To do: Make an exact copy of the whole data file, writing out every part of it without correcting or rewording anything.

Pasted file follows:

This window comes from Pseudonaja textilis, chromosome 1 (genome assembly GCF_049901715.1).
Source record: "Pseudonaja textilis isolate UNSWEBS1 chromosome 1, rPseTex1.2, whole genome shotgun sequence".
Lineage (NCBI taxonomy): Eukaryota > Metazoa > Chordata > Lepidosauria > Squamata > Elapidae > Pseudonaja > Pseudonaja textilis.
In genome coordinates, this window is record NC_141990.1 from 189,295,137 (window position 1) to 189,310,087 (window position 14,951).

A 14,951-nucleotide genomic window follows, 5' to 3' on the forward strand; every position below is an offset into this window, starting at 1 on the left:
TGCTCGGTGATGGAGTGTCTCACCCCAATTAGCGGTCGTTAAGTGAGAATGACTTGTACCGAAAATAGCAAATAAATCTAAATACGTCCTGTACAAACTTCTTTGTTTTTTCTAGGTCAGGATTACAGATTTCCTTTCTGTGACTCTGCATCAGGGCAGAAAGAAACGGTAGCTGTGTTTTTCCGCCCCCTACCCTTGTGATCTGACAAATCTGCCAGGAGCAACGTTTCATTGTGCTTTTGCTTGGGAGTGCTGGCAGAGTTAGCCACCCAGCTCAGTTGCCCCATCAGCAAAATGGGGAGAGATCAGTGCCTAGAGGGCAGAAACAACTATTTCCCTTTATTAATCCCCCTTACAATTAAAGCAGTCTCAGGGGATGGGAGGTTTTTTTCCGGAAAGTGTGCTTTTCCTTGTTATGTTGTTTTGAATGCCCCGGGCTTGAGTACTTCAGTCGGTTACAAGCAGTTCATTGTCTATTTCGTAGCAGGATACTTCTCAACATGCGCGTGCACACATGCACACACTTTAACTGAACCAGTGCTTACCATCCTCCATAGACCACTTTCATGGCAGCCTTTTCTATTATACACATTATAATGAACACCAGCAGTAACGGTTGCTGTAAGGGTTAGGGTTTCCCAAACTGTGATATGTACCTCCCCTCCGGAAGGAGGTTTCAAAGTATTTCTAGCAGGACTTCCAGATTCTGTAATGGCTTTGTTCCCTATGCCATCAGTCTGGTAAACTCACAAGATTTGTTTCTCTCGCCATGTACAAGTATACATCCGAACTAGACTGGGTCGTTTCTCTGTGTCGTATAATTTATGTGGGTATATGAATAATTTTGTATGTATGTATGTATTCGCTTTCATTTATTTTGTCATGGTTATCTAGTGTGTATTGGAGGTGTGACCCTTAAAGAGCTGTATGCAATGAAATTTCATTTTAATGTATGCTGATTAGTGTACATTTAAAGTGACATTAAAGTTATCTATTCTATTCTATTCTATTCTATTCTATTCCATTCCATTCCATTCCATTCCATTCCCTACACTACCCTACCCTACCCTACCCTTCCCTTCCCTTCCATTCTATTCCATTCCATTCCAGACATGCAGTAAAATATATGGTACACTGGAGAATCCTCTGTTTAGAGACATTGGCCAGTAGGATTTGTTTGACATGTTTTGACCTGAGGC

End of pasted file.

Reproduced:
This window comes from Pseudonaja textilis, chromosome 1 (genome assembly GCF_049901715.1).
Source record: "Pseudonaja textilis isolate UNSWEBS1 chromosome 1, rPseTex1.2, whole genome shotgun sequence".
Lineage (NCBI taxonomy): Eukaryota > Metazoa > Chordata > Lepidosauria > Squamata > Elapidae > Pseudonaja > Pseudonaja textilis.
In genome coordinates, this window is record NC_141990.1 from 189,295,137 (window position 1) to 189,310,087 (window position 14,951).

A 14,951-nucleotide genomic window follows, 5' to 3' on the forward strand; every position below is an offset into this window, starting at 1 on the left:
TGCTCGGTGATGGAGTGTCTCACCCCAATTAGCGGTCGTTAAGTGAGAATGACTTGTACCGAAAATAGCAAATAAATCTAAATACGTCCTGTACAAACTTCTTTGTTTTTTCTAGGTCAGGATTACAGATTTCCTTTCTGTGACTCTGCATCAGGGCAGAAAGAAACGGTAGCTGTGTTTTTCCGCCCCCTACCCTTGTGATCTGACAAATCTGCCAGGAGCAACGTTTCATTGTGCTTTTGCTTGGGAGTGCTGGCAGAGTTAGCCACCCAGCTCAGTTGCCCCATCAGCAAAATGGGGAGAGATCAGTGCCTAGAGGGCAGAAACAACTATTTCCCTTTATTAATCCCCCTTACAATTAAAGCAGTCTCAGGGGATGGGAGGTTTTTTTCCGGAAAGTGTGCTTTTCCTTGTTATGTTGTTTTGAATGCCCCGGGCTTGAGTACTTCAGTCGGTTACAAGCAGTTCATTGTCTATTTCGTAGCAGGATACTTCTCAACATGCGCGTGCACACATGCACACACTTTAACTGAACCAGTGCTTACCATCCTCCATAGACCACTTTCATGGCAGCCTTTTCTATTATACACATTATAATGAACACCAGCAGTAACGGTTGCTGTAAGGGTTAGGGTTTCCCAAACTGTGATATGTACCTCCCCTCCGGAAGGAGGTTTCAAAGTATTTCTAGCAGGACTTCCAGATTCTGTAATGGCTTTGTTCCCTATGCCATCAGTCTGGTAAACTCACAAGATTTGTTTCTCTCGCCATGTACAAGTATACATCCGAACTAGACTGGGTCGTTTCTCTGTGTCGTATAATTTATGTGGGTATATGAATAATTTTGTATGTATGTATGTATTCGCTTTCATTTATTTTGTCATGGTTATCTAGTGTGTATTGGAGGTGTGACCCTTAAAGAGCTGTATGCAATGAAATTTCATTTTAATGTATGCTGATTAGTGTACATTTAAAGTGACATTAAAGTTATCTATTCTATTCTATTCTATTCTATTCTATTCCATTCCATTCCATTCCATTCCATTCCCTACACTACCCTACCCTACCCTACCCTTCCCTTCCCTTCCATTCTATTCCATTCCATTCCAGACATGCAGTAAAATATATGGTACACTGGAGAATCCTCTGTTTAGAGACATTGGCCAGTAGGATTTGTTTGACATGTTTTGACCTGAGGC